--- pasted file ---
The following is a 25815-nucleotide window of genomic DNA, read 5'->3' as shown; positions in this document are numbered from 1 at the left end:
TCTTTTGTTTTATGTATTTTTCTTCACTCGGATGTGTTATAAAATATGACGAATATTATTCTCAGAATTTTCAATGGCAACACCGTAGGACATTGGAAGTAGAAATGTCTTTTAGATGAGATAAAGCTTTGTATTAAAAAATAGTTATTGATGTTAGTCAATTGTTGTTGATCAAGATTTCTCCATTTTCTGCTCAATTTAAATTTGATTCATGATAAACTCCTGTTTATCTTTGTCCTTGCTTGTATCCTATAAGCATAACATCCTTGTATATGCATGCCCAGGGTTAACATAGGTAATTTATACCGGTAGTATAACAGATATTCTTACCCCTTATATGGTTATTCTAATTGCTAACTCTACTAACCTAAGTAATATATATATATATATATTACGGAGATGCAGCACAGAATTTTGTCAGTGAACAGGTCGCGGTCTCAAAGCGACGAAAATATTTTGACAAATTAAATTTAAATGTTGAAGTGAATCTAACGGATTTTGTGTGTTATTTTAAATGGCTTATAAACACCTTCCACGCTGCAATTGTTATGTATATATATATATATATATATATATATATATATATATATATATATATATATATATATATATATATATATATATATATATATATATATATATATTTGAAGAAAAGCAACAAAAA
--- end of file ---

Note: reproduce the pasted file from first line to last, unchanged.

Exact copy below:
The following is a 25815-nucleotide window of genomic DNA, read 5'->3' as shown; positions in this document are numbered from 1 at the left end:
TCTTTTGTTTTATGTATTTTTCTTCACTCGGATGTGTTATAAAATATGACGAATATTATTCTCAGAATTTTCAATGGCAACACCGTAGGACATTGGAAGTAGAAATGTCTTTTAGATGAGATAAAGCTTTGTATTAAAAAATAGTTATTGATGTTAGTCAATTGTTGTTGATCAAGATTTCTCCATTTTCTGCTCAATTTAAATTTGATTCATGATAAACTCCTGTTTATCTTTGTCCTTGCTTGTATCCTATAAGCATAACATCCTTGTATATGCATGCCCAGGGTTAACATAGGTAATTTATACCGGTAGTATAACAGATATTCTTACCCCTTATATGGTTATTCTAATTGCTAACTCTACTAACCTAAGTAATATATATATATATATATTACGGAGATGCAGCACAGAATTTTGTCAGTGAACAGGTCGCGGTCTCAAAGCGACGAAAATATTTTGACAAATTAAATTTAAATGTTGAAGTGAATCTAACGGATTTTGTGTGTTATTTTAAATGGCTTATAAACACCTTCCACGCTGCAATTGTTATGTATATATATATATATATATATATATATATATATATATATATATATATATATATATATATATATATATATATATATATATATATATATATATATTTGAAGAAAAGCAACAAAAA